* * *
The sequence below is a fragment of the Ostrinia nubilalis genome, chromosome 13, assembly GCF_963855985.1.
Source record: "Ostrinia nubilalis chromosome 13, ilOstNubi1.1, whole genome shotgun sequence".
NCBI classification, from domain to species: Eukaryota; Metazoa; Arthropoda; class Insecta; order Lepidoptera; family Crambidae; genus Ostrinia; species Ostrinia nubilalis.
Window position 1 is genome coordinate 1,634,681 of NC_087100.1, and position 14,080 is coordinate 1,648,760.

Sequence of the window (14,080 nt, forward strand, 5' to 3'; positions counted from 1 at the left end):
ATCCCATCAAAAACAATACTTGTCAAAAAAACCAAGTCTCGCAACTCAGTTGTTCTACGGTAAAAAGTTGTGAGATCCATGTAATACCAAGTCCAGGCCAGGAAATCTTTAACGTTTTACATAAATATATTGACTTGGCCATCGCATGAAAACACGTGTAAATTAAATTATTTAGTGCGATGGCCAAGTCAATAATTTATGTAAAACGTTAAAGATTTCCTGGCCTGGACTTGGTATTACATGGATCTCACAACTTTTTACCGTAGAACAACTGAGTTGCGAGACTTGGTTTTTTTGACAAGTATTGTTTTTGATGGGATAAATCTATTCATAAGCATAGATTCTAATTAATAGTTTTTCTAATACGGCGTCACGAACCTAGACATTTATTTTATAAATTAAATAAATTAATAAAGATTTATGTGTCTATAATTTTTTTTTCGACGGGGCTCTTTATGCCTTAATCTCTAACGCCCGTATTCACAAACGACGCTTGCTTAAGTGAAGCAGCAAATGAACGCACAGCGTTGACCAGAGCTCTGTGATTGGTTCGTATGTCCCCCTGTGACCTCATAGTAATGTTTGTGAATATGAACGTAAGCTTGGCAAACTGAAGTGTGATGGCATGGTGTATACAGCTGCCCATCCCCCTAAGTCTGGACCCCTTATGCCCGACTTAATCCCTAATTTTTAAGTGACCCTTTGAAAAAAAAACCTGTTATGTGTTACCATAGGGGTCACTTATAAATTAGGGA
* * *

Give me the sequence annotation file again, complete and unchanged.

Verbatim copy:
The sequence below is a fragment of the Ostrinia nubilalis genome, chromosome 13, assembly GCF_963855985.1.
Source record: "Ostrinia nubilalis chromosome 13, ilOstNubi1.1, whole genome shotgun sequence".
NCBI classification, from domain to species: Eukaryota; Metazoa; Arthropoda; class Insecta; order Lepidoptera; family Crambidae; genus Ostrinia; species Ostrinia nubilalis.
Window position 1 is genome coordinate 1,634,681 of NC_087100.1, and position 14,080 is coordinate 1,648,760.

Sequence of the window (14,080 nt, forward strand, 5' to 3'; positions counted from 1 at the left end):
ATCCCATCAAAAACAATACTTGTCAAAAAAACCAAGTCTCGCAACTCAGTTGTTCTACGGTAAAAAGTTGTGAGATCCATGTAATACCAAGTCCAGGCCAGGAAATCTTTAACGTTTTACATAAATATATTGACTTGGCCATCGCATGAAAACACGTGTAAATTAAATTATTTAGTGCGATGGCCAAGTCAATAATTTATGTAAAACGTTAAAGATTTCCTGGCCTGGACTTGGTATTACATGGATCTCACAACTTTTTACCGTAGAACAACTGAGTTGCGAGACTTGGTTTTTTTGACAAGTATTGTTTTTGATGGGATAAATCTATTCATAAGCATAGATTCTAATTAATAGTTTTTCTAATACGGCGTCACGAACCTAGACATTTATTTTATAAATTAAATAAATTAATAAAGATTTATGTGTCTATAATTTTTTTTTCGACGGGGCTCTTTATGCCTTAATCTCTAACGCCCGTATTCACAAACGACGCTTGCTTAAGTGAAGCAGCAAATGAACGCACAGCGTTGACCAGAGCTCTGTGATTGGTTCGTATGTCCCCCTGTGACCTCATAGTAATGTTTGTGAATATGAACGTAAGCTTGGCAAACTGAAGTGTGATGGCATGGTGTATACAGCTGCCCATCCCCCTAAGTCTGGACCCCTTATGCCCGACTTAATCCCTAATTTTTAAGTGACCCTTTGAAAAAAAAACCTGTTATGTGTTACCATAGGGGTCACTTATAAATTAGGGA